On Monday, at least five protesters were wounded when security forces fired live bullets to prevent protesters from blocking roads and disrupting traffic.
The security committee in the city said it was safeguarding peaceful protests and warned against attacking private and public property.
On Sept. 15, two protesters were killed during violent demonstrations over the economic meltdown and intensifying power cuts in Aden and Al-Mukalla. The protesters clashed with security forces, burnt garbage and tires, and stormed public facilities.
The Yemeni riyal this week hit a record low against the dollar, trading at 1,200. The US dollar traded at 215 riyals in January 2015.
In August, tough punitive measures by the Aden-based central bank against several currency-exchange firms that violated monetary rules helped the riyal recover by 10 percent, surging from 1,050 to 950.
But the Yemeni riyal tumbled in the following weeks — breaking the historic 1,200 against the US dollar for the first time — as many firms have closed and banks in Houthi-controlled areas are being asked to relocate their operations to Aden.
On Tuesday, the central bank monitors inspected local exchange firms and shops, looking for violators of the bank’s rules. The banks also announced that the Bank of England had agreed to unfreeze its account, giving it access to millions of dollars.
At the same time, economists have warned that the deepening financial meltdown would exacerbate the already dire humanitarian crisis in Yemen and would fuel violence.
Waled Al-Attas, an assistant professor of finance and banking sciences at Hadramout University, criticized the Yemeni government’s silence and late solutions to the continuing depreciation of the Yemeni riyal.
“The state has given up doing the simplest things for the citizens and left them in the lurch,” he told Arab News. “This situation spells a real catastrophe as the plunging of the riyal continues and prices are going up. Salaries lost their values.”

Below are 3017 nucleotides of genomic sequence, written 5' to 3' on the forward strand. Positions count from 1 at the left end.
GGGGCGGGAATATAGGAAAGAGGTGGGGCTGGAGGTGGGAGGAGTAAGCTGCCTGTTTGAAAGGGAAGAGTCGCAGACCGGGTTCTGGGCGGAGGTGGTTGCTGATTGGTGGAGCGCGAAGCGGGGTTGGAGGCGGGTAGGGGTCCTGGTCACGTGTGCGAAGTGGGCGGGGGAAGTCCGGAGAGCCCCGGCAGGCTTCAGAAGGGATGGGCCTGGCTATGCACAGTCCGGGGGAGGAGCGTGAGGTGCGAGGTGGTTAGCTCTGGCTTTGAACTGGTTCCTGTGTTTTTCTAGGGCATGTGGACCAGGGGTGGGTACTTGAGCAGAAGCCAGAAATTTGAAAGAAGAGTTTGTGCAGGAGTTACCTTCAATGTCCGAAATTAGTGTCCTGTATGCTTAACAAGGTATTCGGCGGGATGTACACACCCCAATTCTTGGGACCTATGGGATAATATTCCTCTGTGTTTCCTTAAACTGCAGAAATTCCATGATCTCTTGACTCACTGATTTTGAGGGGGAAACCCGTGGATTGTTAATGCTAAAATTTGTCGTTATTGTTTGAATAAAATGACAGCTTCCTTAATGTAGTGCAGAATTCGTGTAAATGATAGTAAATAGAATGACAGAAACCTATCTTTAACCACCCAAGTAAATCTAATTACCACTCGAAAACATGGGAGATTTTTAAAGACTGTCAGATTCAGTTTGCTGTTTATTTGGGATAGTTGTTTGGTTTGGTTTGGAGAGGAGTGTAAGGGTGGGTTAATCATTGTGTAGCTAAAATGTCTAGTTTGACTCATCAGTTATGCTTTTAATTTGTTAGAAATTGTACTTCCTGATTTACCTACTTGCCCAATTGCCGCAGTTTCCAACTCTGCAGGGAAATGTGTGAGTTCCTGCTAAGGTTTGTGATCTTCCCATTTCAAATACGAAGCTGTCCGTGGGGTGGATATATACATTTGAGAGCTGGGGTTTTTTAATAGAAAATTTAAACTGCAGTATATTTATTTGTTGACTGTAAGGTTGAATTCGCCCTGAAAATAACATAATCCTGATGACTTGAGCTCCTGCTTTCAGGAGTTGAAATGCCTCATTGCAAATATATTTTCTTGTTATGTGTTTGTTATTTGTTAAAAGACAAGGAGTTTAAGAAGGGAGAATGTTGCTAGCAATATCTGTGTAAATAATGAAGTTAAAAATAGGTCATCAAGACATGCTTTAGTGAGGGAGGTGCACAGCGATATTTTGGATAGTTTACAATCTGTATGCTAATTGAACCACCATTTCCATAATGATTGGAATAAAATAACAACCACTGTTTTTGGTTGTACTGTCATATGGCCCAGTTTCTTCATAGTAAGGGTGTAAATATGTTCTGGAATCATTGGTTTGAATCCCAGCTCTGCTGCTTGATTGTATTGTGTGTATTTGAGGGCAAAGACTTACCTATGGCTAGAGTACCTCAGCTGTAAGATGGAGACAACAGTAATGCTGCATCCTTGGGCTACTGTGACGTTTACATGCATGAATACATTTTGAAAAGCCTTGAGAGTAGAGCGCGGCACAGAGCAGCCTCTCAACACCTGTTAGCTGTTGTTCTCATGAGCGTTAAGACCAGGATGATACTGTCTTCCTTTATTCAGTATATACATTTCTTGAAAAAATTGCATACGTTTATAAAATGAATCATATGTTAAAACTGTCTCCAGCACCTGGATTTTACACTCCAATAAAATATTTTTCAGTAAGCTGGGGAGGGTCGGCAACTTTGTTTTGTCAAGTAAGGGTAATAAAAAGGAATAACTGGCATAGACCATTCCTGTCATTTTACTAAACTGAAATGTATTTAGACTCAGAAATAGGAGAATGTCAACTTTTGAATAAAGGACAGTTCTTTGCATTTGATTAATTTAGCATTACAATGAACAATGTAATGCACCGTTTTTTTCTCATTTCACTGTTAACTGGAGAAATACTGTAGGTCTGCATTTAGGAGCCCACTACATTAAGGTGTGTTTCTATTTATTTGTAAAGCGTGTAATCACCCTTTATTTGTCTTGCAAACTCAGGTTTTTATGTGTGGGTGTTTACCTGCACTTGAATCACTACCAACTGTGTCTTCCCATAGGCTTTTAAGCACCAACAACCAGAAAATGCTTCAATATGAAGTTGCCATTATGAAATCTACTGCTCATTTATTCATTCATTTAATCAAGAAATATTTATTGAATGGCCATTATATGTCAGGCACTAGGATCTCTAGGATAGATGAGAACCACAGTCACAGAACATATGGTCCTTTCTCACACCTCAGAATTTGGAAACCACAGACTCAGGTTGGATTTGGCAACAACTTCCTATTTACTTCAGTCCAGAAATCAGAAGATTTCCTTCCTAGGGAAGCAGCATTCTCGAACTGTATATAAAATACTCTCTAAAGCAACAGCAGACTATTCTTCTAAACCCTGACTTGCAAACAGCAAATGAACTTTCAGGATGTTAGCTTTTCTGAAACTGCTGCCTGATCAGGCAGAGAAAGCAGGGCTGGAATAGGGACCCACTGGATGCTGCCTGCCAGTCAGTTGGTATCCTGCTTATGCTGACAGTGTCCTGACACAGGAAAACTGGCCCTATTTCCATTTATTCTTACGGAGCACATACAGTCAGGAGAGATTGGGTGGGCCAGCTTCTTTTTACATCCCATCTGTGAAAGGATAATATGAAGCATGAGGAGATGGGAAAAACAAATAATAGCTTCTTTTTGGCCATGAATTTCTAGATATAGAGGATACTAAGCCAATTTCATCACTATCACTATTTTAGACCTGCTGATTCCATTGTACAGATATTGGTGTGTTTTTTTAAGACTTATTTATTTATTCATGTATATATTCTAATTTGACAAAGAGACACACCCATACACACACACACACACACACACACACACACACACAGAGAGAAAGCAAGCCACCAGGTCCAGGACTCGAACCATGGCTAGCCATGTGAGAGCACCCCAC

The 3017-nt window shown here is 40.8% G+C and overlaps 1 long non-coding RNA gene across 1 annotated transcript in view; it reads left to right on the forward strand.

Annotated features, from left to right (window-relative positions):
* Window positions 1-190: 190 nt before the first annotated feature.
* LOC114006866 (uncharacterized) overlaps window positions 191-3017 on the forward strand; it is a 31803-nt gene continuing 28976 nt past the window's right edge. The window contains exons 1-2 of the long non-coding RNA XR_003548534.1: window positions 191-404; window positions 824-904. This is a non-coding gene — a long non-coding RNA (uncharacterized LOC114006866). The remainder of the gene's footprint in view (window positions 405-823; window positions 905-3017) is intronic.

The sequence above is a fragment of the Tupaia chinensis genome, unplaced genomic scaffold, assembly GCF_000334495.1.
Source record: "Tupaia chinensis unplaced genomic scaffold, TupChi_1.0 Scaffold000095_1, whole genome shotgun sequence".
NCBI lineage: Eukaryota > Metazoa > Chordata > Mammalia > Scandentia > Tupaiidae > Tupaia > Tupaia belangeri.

During a brief visit to the southern city of Shabwa on Monday, the Yemeni premier attributed the fall of the riyal and the financial crisis in the country to the parallel Houthi economy and the movement’s military operations along with speculative activities by currency traders.
“The economic situation is very difficult,” he said.
Meanwhile, fighting has raged between Yemeni government troops and the Houthis over the past 24 hours in the province of Jouf and the central province of Marib. Dozens of combatants on both sides were killed.
The fiercest clashes on Tuesday were reported in Hareb district, south Marib province, where government troops, backed by air support from the Arab coalition warplanes, thwarted consecutive Houthi attacks.
The rebels have recently opened new fronts south of Marib city after their forces failed to make major headway in their push west of Marib. In the Jouf province, government troops announced liberating a number of locations, east of Hazem city, the province’s capital.
Syrian parties to return to constitutional talks in October
UN special envoy: Methodology agreed for moving forward in first meeting in 8 months
UK ambassador: ‘It’s time for the (Assad) regime to end its artificial delays of the process’
Updated 28 September 2021
NEW YORK: Parties to the conflict in Syria will return to the negotiating table in October to discuss a new constitution, Geir Pederson, UN special envoy for the country, said on Tuesday.
However, UN Security Council members have warned that obstacles remain to a political resolution to the conflict.
Pederson said Syria’s Constitutional Committee, formed two years ago after intensive negotiations, had agreed on a methodology for moving forward and would meet for the first time in eight months in October.
Up to now, he added, the committee had “not yet begun to make steady progress on its mandate,” which is to draft a new constitution as part of the Syrian peace process initiated in 2015.